Ortofon RS-212 tonearm Specifications

Sidebar 2: Specifications

Description: S-shaped tonearm. Counterbalance system: Rear weight sets static balance; light spring and calibrated knob set tracking force. Bias compensation: calibrated adjustment varies offset angle of force spring. Plug-in headshell weight (without pickup): 12.5 grams. Counterbalance range: 31 grams (shell plus Ortofon SI5T pickup) to 7 grams. Damped cueing lift lever. Isolated-ground four-circuit output.
Dimensions: Overall length: 12". Nominal length: 8.875". Rear overhang: 3". Distance from turntable center: 8.4375". Base-to-stylus distance: ?", from pivot center. Overall height (including cable plug and horizontal pivot tube): 4.5". Arm height: Adjustable from 1.375" to 2.875" above motor board.
Price: $90; $95 with precut mounting board for Thorens TD-124 and TD-121 turntables (1968); no longer available (2017).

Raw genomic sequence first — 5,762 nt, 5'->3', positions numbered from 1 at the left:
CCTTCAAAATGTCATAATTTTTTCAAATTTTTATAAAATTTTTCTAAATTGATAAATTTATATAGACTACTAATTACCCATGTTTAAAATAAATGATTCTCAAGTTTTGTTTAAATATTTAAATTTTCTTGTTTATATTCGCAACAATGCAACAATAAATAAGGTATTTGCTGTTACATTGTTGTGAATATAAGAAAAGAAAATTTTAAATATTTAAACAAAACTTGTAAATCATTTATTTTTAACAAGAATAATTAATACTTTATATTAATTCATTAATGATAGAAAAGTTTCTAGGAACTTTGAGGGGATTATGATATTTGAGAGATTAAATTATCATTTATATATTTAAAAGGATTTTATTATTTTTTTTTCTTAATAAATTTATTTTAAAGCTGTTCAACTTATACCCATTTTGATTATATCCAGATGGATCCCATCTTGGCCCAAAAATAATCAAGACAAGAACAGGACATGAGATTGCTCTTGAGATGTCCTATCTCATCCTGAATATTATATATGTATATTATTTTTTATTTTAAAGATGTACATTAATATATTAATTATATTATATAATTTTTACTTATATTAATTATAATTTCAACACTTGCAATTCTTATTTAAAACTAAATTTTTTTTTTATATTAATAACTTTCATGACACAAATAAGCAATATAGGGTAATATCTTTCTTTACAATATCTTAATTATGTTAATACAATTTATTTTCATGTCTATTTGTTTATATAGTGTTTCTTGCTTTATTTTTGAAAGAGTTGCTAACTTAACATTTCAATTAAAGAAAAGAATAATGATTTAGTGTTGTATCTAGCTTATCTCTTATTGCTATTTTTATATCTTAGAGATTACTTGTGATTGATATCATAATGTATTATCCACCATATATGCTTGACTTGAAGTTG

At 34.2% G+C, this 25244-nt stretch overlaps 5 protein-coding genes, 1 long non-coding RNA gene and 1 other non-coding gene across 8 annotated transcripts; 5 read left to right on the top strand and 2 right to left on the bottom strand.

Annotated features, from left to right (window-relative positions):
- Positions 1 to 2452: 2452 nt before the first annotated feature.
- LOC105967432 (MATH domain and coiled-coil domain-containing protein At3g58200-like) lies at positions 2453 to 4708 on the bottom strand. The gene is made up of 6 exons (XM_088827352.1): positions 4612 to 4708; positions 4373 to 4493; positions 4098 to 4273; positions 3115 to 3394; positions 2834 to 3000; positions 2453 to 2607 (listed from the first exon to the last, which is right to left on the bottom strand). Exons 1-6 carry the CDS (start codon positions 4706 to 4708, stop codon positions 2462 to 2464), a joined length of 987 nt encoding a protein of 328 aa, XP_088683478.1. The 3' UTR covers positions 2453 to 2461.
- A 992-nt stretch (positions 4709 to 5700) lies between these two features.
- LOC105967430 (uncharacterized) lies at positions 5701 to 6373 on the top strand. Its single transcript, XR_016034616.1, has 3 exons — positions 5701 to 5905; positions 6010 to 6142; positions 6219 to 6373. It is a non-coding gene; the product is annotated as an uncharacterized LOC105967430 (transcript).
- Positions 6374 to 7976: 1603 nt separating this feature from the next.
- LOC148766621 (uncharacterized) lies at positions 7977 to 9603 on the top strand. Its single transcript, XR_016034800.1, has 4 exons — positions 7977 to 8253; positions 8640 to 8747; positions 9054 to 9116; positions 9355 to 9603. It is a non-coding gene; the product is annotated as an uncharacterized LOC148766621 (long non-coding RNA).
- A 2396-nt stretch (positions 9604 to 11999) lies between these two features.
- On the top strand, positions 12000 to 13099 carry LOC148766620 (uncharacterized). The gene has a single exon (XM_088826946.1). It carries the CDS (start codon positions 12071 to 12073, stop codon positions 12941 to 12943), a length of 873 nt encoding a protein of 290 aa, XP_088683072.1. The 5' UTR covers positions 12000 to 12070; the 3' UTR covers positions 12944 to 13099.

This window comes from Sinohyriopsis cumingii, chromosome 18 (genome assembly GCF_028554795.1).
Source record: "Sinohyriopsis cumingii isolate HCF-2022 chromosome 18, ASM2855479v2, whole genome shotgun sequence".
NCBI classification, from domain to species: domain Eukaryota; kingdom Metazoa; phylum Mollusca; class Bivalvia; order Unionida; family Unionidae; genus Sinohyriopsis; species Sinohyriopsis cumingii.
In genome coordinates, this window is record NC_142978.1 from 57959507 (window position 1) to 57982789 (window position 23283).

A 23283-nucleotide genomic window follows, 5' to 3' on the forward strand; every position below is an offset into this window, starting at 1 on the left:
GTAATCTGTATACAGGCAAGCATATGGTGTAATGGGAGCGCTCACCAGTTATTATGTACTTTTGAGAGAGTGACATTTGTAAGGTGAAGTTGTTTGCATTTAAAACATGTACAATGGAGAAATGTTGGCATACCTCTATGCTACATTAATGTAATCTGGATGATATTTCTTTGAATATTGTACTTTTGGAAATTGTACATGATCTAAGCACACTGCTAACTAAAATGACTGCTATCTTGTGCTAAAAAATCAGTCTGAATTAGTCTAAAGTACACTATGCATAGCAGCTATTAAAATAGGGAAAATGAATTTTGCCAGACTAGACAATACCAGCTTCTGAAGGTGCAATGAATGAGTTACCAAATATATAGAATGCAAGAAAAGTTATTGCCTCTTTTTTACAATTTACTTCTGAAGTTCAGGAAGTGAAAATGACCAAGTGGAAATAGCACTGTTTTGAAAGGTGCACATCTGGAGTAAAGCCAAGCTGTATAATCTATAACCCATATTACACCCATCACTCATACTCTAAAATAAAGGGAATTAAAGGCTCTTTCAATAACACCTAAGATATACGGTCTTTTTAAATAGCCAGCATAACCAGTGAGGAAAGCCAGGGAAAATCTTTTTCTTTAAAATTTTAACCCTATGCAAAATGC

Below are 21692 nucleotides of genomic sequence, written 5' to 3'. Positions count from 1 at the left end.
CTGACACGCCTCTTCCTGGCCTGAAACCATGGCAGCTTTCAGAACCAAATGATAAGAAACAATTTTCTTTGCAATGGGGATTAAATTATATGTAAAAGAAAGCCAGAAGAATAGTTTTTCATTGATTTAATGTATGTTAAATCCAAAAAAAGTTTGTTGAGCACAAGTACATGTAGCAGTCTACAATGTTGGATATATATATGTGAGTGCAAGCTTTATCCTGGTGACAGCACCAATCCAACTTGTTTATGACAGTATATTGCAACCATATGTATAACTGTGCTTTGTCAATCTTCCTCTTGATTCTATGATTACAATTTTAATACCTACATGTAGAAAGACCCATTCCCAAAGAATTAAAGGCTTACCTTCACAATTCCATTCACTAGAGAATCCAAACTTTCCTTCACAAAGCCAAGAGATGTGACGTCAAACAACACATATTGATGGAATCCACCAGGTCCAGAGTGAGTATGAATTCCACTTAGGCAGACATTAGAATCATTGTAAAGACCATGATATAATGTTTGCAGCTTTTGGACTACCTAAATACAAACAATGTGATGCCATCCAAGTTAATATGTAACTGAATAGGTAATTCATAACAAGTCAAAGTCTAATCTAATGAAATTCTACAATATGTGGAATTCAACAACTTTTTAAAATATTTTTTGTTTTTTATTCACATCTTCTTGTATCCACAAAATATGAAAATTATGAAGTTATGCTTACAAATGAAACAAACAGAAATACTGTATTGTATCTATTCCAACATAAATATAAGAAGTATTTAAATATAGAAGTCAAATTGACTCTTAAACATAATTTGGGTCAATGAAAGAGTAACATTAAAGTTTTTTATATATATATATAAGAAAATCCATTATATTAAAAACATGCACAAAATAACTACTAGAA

Manufacturer: Ortofon A/S, Stavangervej 9, DK-4900 Nakskov, Denmark. US Distributor: ELPA Marketing Industries, Inc., New Hyde Park, NY 11040 (1968). Ortofon Inc., 500 Executive Blvd, Suite 102, Ossining, NY 10562. Tel: (914) 762-8646. Fax: (914) 762-8649. Web: www.ortofon.com.

Ortofon Inc.
500 Executive Blvd, Suite 102
Ossining, NY 10562
(914) 762-8646

David Harper's picture

who would have thought that in 2017 we would be reviewing tonearms and cartridges? This is what I love about audio. It never changes. I love vinyl even though I know that it's primitive tech that cannot possibly(in theory) sound as good as digital. But still, to me, it sometimes sounds better. Maybe because it's actual sound recorded physically in a record groove. Instead of sound converted to some soulless mathematical number stream. Maybe it loses something in that conversion. Something which can never be retrieved. Something having to do with real live music listened to in a real live venue. Maybe digital is like computer generated virtual reality, and analog is actual first hand reality. Is that plausible?